positive life

Positive habits for a positive life

Little habits can make all the difference to how you take on each day. So ditch the bad ones (reaching for the phone before your eyes are properly open?), and make some better new ones.

Here are some simple ways you can get your day off to a positive start – and be ready to take on the world (or at least some small children).

Positive habits

1. As soon as you get out of bed, take a minute or two to stretch. According to the Mayo Clinic, stretching increases muscle flexibility, which improves daily performance and overall movement. It also increases blood flow to your muscles and your brain, while at the same time, it relaxes you, thus easing tension and stress.

2. Keep a little book of inspirational quotes or passages handy. Have some inspirational quotes handy from which you can choose one appropriate for the day ahead. For example: “It is never too late to be what you might have been.” – George Eliot or “All our dreams can come true – if we have the courage to pursue them.” – Walt Disney

3. Let go of any negative thoughts or grudges you may be harbouring. Know that harbouring ill feelings or negativity towards someone will only drag you down and prevent you from being at your best. Keeping your head clear will leave room for creativity and all the productive things you want to accomplish for the day.

4. Forgiving others is also good for your heart. A study from the Journal of Behavioural Medicine found forgiveness and letting go to be associated with a lower heart rate and blood pressure as well as relieving stress. So channel your inner Elsa and ‘Let it go’.

5. Take a moment to breathe. Try to get into the habit of stopping a number of times a day to check your breathing. Is it quick and shallow? We hold so much tension in our breath – once we stop, acknowledge it and allow ourselves to breath more deeply – our body and mind instantly begin to relax and the positivity flows.

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Ask Tracey

Midwife Tracey Donegan answers your questions about pregnancy and birth

Q When should I have my first pregnancy scan? And how many scans should I get throughout my pregnancy?

Your first scan is known as your dating scan and is routine in all hospitals. Most mums will have this scan at their booking visit, which can be anywhere between 12-18 weeks. The earlier the scan the more accurate it will be. If you have experienced recurrent miscarriages some hospitals will scan you earlier. Contact your antenatal clinic for more information. In Ireland, most women will have two scans in a healthy pregnancy – a dating scan and an anomaly scan at around 20 weeks. However, some units provide a dating scan only. Private scans are also available in most cities and many parents use these services for additional reassurance and to find out the sex of their baby.


Ask Sarah

Q I’ve heard a lot about the Paleo diet and as I am very interested in reducing the amount of processed foods and grain based meals my family eats, we are considering following this diet. From what I read it seems to be a back-to-basics type of eating. Is a Paleo diet safe for children? My kids are aged seven and nine.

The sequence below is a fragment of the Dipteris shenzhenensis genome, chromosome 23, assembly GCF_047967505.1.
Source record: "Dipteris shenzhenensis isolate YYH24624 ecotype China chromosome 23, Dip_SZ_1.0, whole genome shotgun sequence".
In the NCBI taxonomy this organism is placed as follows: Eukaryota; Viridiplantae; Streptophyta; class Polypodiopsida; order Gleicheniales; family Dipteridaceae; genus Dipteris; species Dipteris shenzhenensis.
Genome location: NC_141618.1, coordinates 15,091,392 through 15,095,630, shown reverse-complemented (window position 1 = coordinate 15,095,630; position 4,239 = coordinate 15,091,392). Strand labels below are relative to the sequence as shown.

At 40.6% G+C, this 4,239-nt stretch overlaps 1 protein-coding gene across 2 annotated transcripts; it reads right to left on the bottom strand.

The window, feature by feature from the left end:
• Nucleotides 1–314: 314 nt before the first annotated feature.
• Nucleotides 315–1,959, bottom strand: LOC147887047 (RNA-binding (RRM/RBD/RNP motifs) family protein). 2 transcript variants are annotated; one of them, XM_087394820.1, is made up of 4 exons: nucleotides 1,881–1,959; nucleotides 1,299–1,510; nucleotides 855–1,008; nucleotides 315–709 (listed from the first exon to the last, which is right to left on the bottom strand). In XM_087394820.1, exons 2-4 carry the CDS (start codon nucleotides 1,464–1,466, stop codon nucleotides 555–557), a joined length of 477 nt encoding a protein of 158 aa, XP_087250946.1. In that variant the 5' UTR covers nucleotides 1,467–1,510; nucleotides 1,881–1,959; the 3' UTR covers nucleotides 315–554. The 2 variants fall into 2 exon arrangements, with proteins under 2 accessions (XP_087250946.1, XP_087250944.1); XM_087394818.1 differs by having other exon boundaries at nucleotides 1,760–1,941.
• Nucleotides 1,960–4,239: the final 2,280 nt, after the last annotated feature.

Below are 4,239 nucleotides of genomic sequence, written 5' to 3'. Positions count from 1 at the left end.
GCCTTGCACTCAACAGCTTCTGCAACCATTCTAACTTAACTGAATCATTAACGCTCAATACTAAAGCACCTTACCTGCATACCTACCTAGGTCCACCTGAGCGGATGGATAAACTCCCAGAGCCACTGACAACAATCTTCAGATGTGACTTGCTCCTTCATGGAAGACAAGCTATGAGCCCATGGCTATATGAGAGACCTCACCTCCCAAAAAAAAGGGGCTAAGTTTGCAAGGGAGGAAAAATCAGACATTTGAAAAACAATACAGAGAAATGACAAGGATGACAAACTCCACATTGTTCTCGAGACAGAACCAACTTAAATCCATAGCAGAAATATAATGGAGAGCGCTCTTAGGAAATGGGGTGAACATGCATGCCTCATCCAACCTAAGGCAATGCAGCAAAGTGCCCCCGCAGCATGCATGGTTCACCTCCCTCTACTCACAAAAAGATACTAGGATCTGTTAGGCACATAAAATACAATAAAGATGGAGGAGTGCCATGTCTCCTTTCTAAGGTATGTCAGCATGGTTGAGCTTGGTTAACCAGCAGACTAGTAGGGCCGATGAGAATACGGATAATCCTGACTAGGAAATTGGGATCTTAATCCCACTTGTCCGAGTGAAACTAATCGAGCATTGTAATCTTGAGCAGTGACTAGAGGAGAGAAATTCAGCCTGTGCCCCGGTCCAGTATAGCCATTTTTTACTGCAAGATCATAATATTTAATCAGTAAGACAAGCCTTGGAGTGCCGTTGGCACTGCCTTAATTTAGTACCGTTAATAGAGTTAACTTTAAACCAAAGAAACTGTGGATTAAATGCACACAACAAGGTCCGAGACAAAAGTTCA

A The Paleo diet is one of the most fashionable diets around at the moment. It is also known as the ‘caveman diet’ and is based on cutting out processed foods, starchy foods like bread and potatoes and eating more meat, vegetables and fruit.
As fad diets go, it is not the worst but there are some good and bad sides to it. Reducing the amount of processed foods we eat is always a good idea and by doing that you will usually reduce the amount of fat, salt and sugar you eat, which is a good thing! The problem with the Paleo diet is that it also cuts out dairy (on the basis that cavemen didn’t drink milk) and this means that the diet is very low in calcium. For this reason it is really not suitable for children who do need a lot of calcium for growing bones. How did cavemen manage without dairy? They ate a lot more food than we do (up to 10,000 calories per day compared to the 2,000 most of us eat). By eating that amount of food they were able to pick up just enough calcium from green vegetables and seeds. To put it in perspective, you would need to eat 16 servings of broccoli a day to get all the calcium you need. This is easier to do if you eat 10,000 calories per day rather than 2,000.
The other problem with the paleo diet is that it is not entirely based in science. Many of the Paleo diets out there say you should not eat wheat, even though we know that cavemen did in fact eat wheat and other grains. These diets also don’t recommend that you eat blubber and the big lumps of fat that were also a large part of the caveman diet!
A final problem is that many Paleo diets encourage people to cut out beans and lentils and to get their protein from meat and fish instead. Many studies over the last few years are clear that eating too much animal protein is linked with more cancer and heart disease. Eating some vegetarian meals based on beans and lentils is a great way to get your protein without always going for meat.
Is this a diet we should follow? I think there is a lot we can learn from the Paleo diets. We could all do with eating less salt, sugar and processed foods and adding in more nuts and seeds as well as more vegetables. However, I think following a strict Paleo diet could lead to low levels of calcium and vitamin D and so it is not suitable for children or teens and adults would need to think about a calcium supplement.